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#44 Bolts from the blue
This is the fifth part of a more extended series of updates (‘book’) about abundance and how our cultures’ legacy can shape a better tomorrow. If you’re new to this newsletter or missed an earlier update, here’s the index so far:
We’re still exploring cultural innovation at the fault lines. This time, the fault line is storytelling. Thanks for joining!
Like a bolt from the blue, a new musical genre stormed the Dutch charts in the last decade. Nederhop — Dutch hip-hop — had been around since the late 80s/early 90s but always safely at the fringes. One or two artists gained national fame. Others made headlines for reasons beyond their music, such as when rapper Salah Edin was mixed up, repeatedly, with a convicted murderer by right-wing politicians. Apart from these moments, the music could be safely ignored.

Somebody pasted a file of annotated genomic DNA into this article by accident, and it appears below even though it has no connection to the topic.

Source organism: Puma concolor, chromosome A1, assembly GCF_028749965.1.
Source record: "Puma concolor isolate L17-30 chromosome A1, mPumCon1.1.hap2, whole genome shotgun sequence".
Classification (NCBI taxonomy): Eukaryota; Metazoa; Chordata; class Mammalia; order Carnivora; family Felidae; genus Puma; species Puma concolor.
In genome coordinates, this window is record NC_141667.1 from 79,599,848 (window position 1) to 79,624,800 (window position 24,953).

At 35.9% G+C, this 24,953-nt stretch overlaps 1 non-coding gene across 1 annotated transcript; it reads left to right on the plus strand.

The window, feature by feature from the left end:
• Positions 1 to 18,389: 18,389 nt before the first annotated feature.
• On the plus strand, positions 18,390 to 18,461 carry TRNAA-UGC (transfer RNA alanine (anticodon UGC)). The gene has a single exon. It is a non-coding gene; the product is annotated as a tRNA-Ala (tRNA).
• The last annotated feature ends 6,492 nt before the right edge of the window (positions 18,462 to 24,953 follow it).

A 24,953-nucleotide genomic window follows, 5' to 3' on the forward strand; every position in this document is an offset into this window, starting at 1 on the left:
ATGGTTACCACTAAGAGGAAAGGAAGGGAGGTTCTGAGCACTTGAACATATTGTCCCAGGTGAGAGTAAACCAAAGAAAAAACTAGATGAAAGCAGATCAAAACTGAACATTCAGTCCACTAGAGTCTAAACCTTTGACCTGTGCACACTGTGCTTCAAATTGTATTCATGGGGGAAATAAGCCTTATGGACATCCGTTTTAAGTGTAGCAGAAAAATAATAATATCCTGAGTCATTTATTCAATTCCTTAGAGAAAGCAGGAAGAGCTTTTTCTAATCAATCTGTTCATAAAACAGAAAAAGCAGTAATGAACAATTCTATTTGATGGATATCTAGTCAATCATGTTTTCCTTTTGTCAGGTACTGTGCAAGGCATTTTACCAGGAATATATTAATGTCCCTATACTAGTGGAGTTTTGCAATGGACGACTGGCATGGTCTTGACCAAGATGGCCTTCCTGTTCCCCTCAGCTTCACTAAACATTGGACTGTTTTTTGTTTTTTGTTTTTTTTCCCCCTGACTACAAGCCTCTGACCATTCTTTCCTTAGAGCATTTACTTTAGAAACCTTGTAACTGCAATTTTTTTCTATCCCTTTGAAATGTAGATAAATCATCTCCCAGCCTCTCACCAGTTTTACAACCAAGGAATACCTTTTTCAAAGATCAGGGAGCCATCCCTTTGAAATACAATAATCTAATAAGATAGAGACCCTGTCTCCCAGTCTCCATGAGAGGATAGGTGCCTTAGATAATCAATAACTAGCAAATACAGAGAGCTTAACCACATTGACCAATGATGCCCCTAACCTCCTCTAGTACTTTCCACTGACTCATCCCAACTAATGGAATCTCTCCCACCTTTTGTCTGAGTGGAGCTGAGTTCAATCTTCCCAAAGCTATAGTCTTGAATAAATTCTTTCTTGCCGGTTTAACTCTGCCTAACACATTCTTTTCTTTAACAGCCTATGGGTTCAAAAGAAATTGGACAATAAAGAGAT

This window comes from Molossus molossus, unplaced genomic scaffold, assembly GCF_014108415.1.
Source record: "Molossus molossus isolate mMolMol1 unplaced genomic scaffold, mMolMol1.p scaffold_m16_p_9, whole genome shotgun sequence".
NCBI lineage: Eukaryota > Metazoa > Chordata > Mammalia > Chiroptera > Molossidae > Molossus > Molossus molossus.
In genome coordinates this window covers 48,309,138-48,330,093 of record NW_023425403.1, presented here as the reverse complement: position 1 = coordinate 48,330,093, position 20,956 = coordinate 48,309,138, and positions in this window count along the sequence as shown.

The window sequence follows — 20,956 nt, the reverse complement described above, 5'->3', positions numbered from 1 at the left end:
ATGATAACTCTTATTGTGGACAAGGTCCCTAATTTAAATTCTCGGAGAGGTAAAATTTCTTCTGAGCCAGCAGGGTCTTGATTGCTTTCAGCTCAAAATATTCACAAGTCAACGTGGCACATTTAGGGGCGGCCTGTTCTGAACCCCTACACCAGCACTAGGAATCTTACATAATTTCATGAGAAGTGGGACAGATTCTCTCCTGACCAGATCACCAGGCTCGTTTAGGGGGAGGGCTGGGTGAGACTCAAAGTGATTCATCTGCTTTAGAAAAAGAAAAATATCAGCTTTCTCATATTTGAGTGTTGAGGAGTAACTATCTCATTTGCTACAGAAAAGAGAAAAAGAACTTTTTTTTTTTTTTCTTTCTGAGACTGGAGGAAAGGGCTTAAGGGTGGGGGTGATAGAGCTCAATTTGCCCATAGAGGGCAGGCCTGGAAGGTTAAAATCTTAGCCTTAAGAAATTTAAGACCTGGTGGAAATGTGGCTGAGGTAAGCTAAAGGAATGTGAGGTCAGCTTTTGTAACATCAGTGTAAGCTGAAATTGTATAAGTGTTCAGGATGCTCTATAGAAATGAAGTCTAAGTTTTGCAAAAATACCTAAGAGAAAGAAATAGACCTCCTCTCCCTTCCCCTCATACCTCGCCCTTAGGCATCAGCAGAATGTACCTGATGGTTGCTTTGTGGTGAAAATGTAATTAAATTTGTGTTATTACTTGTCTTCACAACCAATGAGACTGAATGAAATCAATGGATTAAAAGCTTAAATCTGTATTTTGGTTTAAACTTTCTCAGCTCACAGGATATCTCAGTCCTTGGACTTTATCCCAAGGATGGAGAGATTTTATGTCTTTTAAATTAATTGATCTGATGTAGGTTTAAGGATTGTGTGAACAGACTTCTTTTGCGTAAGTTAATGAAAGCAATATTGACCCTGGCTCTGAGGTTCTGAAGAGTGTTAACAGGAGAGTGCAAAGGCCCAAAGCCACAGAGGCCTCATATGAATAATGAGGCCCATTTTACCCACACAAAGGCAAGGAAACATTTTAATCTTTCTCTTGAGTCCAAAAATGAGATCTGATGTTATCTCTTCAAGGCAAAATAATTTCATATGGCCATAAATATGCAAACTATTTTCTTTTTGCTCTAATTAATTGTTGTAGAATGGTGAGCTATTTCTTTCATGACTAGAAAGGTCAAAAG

And then, it couldn’t. Nederhop overtook the charts like it was the early days of dance music all over again. What happened?
If you had been taking all your news from traditional media — newspapers, radio — it would have been impossible to see Nederhop coming. It simply didn’t exist there. But if you had been paying attention, even slightly, it was a different story. I have listened to Nederhop on and off over the years, getting the music through file sharing, like everyone else. When Spotify replaced Napster, Nederhop quickly became the most streamed music in the Nederlands. Then, the charts started incorporating streams. From one day to the next, Nederhop arrived in mainstream culture. Artists began winning awards and elderly people humming along.